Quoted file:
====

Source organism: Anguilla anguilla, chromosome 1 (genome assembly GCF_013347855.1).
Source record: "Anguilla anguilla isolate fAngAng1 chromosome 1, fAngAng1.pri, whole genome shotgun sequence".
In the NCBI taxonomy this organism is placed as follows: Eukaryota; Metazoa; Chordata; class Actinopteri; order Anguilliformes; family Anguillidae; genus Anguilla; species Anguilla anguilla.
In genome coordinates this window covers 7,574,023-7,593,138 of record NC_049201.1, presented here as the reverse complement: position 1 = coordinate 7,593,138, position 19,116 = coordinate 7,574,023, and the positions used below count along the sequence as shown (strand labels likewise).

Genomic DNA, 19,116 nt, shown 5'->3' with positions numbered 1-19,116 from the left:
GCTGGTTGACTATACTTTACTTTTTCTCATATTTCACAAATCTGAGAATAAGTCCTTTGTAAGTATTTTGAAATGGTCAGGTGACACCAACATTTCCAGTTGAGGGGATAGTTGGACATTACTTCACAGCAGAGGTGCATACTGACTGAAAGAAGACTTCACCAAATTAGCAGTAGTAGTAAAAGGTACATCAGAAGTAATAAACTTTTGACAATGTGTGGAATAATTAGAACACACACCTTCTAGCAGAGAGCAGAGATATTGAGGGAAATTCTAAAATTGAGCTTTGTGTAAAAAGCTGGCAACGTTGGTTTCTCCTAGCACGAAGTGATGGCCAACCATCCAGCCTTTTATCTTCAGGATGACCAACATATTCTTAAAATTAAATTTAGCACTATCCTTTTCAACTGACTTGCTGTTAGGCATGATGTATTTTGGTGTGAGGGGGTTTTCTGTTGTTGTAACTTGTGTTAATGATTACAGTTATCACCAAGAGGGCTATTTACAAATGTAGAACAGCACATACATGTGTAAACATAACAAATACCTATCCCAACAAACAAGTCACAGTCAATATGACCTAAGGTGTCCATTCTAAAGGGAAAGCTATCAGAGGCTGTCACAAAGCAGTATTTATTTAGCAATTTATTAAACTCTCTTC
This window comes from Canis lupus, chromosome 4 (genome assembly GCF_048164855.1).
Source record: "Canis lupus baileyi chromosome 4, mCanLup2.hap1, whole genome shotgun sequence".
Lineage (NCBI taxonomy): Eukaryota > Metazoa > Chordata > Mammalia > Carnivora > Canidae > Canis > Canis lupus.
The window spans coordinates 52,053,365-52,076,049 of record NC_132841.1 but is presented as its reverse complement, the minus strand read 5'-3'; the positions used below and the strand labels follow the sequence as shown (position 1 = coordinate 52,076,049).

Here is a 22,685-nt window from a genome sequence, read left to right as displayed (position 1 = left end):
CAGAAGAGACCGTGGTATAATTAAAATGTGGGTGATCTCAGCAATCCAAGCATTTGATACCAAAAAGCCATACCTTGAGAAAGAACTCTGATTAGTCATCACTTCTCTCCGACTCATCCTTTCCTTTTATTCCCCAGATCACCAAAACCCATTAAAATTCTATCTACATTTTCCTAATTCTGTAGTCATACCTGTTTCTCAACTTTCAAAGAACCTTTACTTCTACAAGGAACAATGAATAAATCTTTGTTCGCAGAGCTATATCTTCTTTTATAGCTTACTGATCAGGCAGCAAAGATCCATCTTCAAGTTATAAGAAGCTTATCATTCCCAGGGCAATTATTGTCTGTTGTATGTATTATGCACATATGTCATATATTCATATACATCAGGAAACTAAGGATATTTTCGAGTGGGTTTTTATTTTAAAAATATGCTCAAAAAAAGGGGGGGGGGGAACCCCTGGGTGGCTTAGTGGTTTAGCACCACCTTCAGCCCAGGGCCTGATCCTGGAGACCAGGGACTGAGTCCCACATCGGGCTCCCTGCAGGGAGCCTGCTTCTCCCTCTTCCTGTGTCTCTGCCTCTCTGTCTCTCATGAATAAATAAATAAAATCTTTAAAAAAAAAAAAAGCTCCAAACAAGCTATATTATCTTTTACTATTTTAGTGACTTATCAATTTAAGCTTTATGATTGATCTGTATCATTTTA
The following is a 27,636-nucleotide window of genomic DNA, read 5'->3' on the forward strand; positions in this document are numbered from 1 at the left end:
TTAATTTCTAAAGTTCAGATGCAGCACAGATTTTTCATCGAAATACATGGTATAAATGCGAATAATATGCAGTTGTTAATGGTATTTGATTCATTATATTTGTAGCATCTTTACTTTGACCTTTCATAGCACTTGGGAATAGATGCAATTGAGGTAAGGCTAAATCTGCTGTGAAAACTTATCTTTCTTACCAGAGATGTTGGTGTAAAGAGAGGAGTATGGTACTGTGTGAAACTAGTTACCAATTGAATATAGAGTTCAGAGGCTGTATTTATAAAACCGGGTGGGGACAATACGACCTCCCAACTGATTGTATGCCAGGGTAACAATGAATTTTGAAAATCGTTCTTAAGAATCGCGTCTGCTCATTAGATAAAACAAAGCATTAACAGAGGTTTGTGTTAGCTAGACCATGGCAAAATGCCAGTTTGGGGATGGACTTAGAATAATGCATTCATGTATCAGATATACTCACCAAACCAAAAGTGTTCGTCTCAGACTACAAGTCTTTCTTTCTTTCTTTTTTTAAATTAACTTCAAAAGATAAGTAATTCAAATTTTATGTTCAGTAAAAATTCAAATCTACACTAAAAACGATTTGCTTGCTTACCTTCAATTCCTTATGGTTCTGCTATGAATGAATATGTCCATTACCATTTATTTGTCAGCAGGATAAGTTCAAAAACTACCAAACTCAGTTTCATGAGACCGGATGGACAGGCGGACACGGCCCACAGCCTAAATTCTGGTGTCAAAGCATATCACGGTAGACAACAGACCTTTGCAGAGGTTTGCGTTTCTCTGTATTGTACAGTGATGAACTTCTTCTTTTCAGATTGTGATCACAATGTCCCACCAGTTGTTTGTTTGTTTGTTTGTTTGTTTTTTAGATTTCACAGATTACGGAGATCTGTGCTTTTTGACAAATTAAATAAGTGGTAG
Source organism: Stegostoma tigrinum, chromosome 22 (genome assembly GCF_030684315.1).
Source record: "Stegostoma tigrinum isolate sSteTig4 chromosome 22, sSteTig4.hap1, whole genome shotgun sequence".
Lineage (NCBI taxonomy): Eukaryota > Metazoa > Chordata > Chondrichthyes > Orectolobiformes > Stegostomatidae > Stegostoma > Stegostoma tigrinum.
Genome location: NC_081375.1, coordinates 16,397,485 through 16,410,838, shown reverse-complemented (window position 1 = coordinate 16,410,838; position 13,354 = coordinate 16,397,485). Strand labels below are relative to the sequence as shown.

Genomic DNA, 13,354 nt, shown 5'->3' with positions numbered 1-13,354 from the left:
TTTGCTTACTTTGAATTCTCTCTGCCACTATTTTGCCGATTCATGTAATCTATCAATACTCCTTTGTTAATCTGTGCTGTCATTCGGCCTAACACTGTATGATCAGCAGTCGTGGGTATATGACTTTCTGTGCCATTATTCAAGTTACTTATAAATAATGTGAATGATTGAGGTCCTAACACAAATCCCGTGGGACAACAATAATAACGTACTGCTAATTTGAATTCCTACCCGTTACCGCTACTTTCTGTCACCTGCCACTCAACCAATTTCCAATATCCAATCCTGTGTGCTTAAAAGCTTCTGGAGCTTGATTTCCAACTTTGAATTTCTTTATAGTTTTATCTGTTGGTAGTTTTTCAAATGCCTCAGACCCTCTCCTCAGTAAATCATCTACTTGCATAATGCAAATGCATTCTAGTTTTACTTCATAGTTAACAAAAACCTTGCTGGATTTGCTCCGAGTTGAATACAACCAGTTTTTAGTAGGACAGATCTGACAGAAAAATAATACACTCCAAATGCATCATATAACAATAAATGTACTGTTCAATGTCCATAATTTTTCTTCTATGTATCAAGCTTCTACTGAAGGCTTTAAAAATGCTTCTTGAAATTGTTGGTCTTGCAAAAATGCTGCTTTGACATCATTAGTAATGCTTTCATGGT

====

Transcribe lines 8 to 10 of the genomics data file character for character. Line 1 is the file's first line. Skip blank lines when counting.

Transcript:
Source record: "Canis lupus baileyi chromosome 4, mCanLup2.hap1, whole genome shotgun sequence".
Lineage (NCBI taxonomy): Eukaryota > Metazoa > Chordata > Mammalia > Carnivora > Canidae > Canis > Canis lupus.
The window spans coordinates 52,053,365-52,076,049 of record NC_132841.1 but is presented as its reverse complement, the minus strand read 5'-3'; the positions used below and the strand labels follow the sequence as shown (position 1 = coordinate 52,076,049).